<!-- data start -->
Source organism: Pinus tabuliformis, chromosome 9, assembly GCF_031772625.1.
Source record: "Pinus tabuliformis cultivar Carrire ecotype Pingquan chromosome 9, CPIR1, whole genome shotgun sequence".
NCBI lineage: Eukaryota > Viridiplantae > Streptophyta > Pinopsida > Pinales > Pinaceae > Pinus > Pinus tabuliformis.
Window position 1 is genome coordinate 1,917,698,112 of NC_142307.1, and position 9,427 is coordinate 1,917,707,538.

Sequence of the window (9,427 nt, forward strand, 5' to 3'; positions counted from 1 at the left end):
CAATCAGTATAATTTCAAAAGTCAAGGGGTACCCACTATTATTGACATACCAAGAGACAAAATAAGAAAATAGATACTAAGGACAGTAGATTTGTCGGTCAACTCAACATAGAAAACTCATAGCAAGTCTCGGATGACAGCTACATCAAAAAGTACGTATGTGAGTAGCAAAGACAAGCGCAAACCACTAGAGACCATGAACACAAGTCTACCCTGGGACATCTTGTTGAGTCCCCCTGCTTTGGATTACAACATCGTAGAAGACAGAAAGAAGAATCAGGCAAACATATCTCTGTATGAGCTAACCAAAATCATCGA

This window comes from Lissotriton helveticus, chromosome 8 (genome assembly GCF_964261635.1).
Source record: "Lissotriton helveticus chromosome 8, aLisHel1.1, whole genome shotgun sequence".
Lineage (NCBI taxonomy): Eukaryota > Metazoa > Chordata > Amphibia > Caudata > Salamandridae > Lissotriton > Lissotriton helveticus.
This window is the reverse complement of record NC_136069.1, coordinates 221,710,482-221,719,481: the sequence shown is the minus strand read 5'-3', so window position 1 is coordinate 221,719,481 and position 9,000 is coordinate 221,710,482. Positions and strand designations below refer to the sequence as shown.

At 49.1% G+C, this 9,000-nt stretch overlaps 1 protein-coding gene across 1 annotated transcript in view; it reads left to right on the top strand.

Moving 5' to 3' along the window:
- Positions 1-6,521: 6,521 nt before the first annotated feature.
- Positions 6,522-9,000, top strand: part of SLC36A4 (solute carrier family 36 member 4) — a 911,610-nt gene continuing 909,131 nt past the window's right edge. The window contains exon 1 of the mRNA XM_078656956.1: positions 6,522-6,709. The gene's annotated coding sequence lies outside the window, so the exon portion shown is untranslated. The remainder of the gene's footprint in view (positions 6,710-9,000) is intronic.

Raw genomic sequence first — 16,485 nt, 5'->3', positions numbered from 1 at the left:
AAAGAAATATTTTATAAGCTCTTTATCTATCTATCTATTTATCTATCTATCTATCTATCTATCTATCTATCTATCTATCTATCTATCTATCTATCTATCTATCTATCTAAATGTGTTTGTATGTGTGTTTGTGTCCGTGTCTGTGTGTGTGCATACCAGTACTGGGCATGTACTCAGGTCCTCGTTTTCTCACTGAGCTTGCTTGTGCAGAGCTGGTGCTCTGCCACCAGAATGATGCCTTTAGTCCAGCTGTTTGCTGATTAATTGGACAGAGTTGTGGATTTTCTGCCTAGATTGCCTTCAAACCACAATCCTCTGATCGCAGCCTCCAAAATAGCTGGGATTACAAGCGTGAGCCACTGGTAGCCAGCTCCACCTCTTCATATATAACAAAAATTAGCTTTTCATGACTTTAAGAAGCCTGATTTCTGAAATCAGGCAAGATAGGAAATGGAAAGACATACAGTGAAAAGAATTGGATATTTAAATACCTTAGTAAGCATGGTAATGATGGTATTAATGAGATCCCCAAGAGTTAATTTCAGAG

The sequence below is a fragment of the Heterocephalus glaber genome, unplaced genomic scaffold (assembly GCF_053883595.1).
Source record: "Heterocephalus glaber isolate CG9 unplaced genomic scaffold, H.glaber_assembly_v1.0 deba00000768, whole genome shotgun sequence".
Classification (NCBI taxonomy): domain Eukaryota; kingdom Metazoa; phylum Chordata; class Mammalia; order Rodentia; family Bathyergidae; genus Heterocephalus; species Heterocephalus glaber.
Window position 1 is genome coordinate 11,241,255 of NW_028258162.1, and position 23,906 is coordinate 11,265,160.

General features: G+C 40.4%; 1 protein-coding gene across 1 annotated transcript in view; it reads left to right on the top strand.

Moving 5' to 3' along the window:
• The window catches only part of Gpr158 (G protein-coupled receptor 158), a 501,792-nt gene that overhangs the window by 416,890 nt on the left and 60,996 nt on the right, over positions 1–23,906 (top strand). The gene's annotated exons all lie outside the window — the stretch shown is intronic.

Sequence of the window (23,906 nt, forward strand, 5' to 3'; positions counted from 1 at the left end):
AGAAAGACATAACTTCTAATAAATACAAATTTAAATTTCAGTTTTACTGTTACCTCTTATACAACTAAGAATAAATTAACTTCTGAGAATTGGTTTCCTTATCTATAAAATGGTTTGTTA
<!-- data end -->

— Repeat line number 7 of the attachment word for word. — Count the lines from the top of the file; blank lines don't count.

This window comes from Lissotriton helveticus, chromosome 8 (genome assembly GCF_964261635.1).